# OLS and 2SLS normal equations

For a system of equations with $$M=2$$ endogenous variables, $$Y=\begin{bmatrix} y_1 & y_2 \end{bmatrix}$$ and $$K=3$$ exogenous variables, $$X=\begin{bmatrix} x_1 & x_2 & x_3 \end{bmatrix}$$. The first equation of the system is given by: $$y_{1i}=\gamma_{12}y_{2i}+\beta_{11}x_{1i}+\epsilon_{1i}$$. The data matrices yield, $$X'X$$, $$X'Y$$ and $$Y'Y$$, which are of dimension, $$3*3$$, $$3*2$$ and $$2*2$$ respectively

I need to

• Write the OLS and 2SLS normal equations in terms of cross products of the data matrices.

I tried using the standard procedure for deriving normal equations, that is, by minimizing sum of squared residuals, but I fail to understand how the equations can be modelled in form of the cross products of the given data matrices. I think I'm missing the point of the exercise. Please help me in understanding what the question demands. Thanks!

• Note that $x_1, x_2, x_3, y_1$ and $y_2$ are all $n\times 1$ vectors. – ahorn Oct 12 '19 at 6:20

OLS

The OLS part is clear: $$\sum_{i=1}^n y_{2i} (y_{1i} - \hat\gamma_{12} y_{2i} - \hat\beta_{11} x_{1i}) = 0$$ and $$\sum_{i=1}^n x_{1i} (y_{1i} - \hat\gamma_{12} y_{2i} - \hat\beta_{11} x_{1i}) = 0$$, where $$\hat\gamma_{12}$$ and $$\hat\beta_{11}$$ are the OLS estimators.

2SLS

For 2SLS, I will assume that $$(x_{1i}, x_{2i}, x_{3i})$$ is used as IV. The corresponding 2SLS is identical to the IV estimator using $$\hat{y}_{2i}$$ and $$x_{1i}$$ as IV. Thus, (I think) the "normal equations" are \begin{align} \sum_{i=1}^n \hat{y}_{2i} (y_{1i} - \tilde\gamma_{12} y_{2i} - \tilde\beta_{11} x_{1i}) &= 0,\\ \sum_{i=1}^n x_{1i} (y_{1i} - \tilde\gamma_{12} y_{2i} - \tilde\beta_{11} x_{1i}) &= 0, \end{align} where $$\tilde\gamma_{12}$$ and $$\tilde\beta_{11}$$ are the 2SLS estimators using $$x_{1i}, x_{2i}, x_{3i}$$ as IV, and $$\hat{y}_{2i}$$ is the fitted value obtained by regressing $$y_{2i}$$ on the instruments $$x_{1i}$$, $$x_{2i}$$ and $$x_{3i}$$.

In the above, I understood 2SLS as the IV estimator using $$(\hat{y}_{2i}, x_{1i})$$ as IV. We can also understand 2SLS as the OLS estimator of $$y_{1i}$$ on $$(\hat{y}_{2i}, x_{1i})$$. In that case, the normal equations can be written as \begin{align} \sum_{i=1}^n \hat{y}_{2i} (y_{1i} - \tilde\gamma_{12} \hat{y}_{2i} - \tilde\beta_{11} x_{1i}) &= 0,\\ \sum_{i=1}^n x_{1i} (y_{1i} - \tilde\gamma_{12} \hat{y}_{2i} - \tilde\beta_{11} x_{1i}) &= 0, \end{align} where $$y_{2i}$$ is replaced with $$\hat{y}_{2i}$$. The two sets of normal equations for 2SLS (one in terms of $$y_{2i}$$ and the other in terms of $$\hat{y}_{2i}$$) are identical.

Intercept

I have noticed that the intercept is excluded in the question. If the model is $$y_{1i} = \beta_{10} + \gamma_{12} y_{2i} + \beta_{11} x_{1i} + \epsilon_i$$ instead, you need equations for the intercept as well.

Matrix notations

Using matrix notations, let $$y$$ be the $$n\times 1$$ matrix of the LHS variable, $$X$$ the $$n\times 2$$ matrix of $$(y_{2i}, x_{1i})$$ and $$Z$$ the $$n\times 3$$ matrix of $$(x_{i1}, x_{i2}, x_{i3})$$. Let $$\beta = (\gamma_{12}, \beta_{11})'$$. (I am considering the model without the intercept. For the model with the intercept, $$X$$ and $$Z$$ contain a column of ones.) Then the OLS estimator is $$\hat\beta = (X'X)^{-1} X'y$$, which solves the normal equations $$X'(y-X\hat\beta)=\boldsymbol 0$$. To see this, note that $$X'(y-X\hat\beta)=\boldsymbol 0 \\ X'y - X'X\hat\beta = \boldsymbol 0\\ X'X\hat\beta = X'y\\ \hat\beta = (X'X)^{-1}X'y$$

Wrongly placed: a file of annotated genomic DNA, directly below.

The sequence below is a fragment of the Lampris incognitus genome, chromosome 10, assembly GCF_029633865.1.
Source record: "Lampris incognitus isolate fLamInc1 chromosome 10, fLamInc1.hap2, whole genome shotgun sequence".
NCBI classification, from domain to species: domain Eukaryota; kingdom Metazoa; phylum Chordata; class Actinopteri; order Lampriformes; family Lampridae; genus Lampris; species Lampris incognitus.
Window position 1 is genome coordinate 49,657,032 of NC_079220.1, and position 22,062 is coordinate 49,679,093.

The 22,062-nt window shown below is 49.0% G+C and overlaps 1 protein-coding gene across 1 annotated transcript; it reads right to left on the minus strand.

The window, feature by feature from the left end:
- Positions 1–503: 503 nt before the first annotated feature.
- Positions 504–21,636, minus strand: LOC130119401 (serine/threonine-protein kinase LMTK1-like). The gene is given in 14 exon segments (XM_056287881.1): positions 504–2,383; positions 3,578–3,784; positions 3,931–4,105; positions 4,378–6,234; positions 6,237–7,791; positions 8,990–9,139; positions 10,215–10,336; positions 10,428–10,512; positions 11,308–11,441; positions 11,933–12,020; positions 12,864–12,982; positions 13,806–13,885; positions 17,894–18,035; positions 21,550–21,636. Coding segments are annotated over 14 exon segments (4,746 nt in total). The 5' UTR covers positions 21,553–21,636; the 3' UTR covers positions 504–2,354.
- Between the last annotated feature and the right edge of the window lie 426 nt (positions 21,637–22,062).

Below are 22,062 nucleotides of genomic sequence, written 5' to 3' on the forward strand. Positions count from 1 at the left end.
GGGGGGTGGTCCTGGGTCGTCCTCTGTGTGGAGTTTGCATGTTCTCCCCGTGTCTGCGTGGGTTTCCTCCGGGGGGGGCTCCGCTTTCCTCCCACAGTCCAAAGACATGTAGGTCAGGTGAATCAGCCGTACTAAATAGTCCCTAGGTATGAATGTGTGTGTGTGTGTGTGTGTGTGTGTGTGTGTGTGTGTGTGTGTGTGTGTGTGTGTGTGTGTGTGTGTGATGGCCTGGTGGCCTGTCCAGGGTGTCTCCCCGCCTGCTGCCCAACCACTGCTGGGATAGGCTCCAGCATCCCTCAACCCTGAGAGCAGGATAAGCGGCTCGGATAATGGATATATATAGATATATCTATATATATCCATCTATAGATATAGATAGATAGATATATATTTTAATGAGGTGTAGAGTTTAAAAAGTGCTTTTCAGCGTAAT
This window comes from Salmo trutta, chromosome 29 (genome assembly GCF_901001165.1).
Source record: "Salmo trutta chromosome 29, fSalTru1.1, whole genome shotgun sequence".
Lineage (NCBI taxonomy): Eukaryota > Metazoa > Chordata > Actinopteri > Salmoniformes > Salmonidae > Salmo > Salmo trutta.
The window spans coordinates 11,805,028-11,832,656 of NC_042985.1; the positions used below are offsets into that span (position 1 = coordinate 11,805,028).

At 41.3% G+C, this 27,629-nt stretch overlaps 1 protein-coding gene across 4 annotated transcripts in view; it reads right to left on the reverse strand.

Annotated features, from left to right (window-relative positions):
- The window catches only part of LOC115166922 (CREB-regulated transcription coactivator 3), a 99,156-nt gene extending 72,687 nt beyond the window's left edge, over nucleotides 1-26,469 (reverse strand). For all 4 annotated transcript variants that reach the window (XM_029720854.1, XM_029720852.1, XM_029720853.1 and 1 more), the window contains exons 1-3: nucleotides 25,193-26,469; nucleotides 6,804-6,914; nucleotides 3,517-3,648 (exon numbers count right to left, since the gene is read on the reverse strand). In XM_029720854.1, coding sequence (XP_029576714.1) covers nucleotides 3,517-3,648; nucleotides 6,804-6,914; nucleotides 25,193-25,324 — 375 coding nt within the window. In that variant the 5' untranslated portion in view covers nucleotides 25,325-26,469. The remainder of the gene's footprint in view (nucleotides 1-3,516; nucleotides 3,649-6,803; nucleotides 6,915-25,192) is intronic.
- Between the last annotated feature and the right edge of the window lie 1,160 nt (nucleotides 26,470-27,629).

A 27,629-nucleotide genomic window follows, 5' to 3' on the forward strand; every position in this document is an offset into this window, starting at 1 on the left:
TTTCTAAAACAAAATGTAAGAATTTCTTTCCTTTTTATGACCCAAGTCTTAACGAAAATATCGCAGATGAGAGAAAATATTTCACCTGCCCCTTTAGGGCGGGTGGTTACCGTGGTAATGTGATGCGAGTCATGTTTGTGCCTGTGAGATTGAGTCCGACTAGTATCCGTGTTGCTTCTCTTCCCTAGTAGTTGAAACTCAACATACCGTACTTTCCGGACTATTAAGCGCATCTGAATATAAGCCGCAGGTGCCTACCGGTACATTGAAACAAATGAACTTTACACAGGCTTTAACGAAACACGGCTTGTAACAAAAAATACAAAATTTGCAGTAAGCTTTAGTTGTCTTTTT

The 2SLS (using $$Z$$ as instruments) estimator is $$\tilde\beta = [X'Z(Z'Z)^{-1} Z'X]^{-1} X'Z(Z'Z)^{-1} Z'y = (\hat{X}'X)^{-1} \hat{X}'y$$ where $$\hat{X} = Z(Z'Z)^{-1} Z'X$$. This 2SLS solves $$\hat{X}' (y-X\tilde\beta)=\boldsymbol 0$$, the normal equations for this 2SLS. Again, to see this, note that $$\hat{X}' (y-X\tilde\beta)=\boldsymbol 0\\ \hat X'y - \hat X'X\tilde\beta = \boldsymbol 0\\ \hat X'X\tilde\beta = \hat X' y\\ \tilde\beta = (\hat X'X)^{-1} \hat X'y$$ You will see that $$\hat{X}$$ is the $$n\times 2$$ matrix of $$(\hat{y}_{2i}, x_{1i})$$. It is also true that $$\tilde\beta = (\hat{X}'\hat{X})^{-1} \hat{X}'y$$, and the normal equations are also written as $$\hat{X}' (y-\hat{X}\tilde\beta)=0$$. The two different expressions are identical because $$\hat{X}'X = \hat{X}'\hat{X}$$.

• Note that $\boldsymbol {X'}(\boldsymbol y-\boldsymbol{X\hat\beta})=\boldsymbol 0$ is a $K\times 1$ vector. This corresponds to the equations at the beginning of the answer. – ahorn Oct 12 '19 at 6:23
• I've just found that my $X$ is different from OP's $X$. Sorry. – chan1142 Oct 12 '19 at 6:53
• Note that $(Z'Z)^{-1}Z'X$ is a matrix of coefficients, so $\hat X = Z(Z'Z)^{-1}Z'X$ is a $N\times 2$ matrix of the predicted values of the regressions of $\boldsymbol {y_2}$ and $\boldsymbol {x_1}$ on $\boldsymbol {x_1}, \boldsymbol {x_2}$ and $\boldsymbol {x_3}$ (known as the "projection"). You can see that $\boldsymbol{\hat x_1} = \boldsymbol {x_1}$ since $\boldsymbol {x_1}, \boldsymbol {x_2}$ and $\boldsymbol {x_3}$ are independent. However, $\boldsymbol {\hat y_2}\neq\boldsymbol {y_2}$. – ahorn Oct 12 '19 at 6:54
• no, I didn't pick up any mistakes in your answer. – ahorn Oct 12 '19 at 6:55
• You re-defined $X$, which was the correct thing to do (in order to maintain conventional notation). – ahorn Oct 12 '19 at 7:16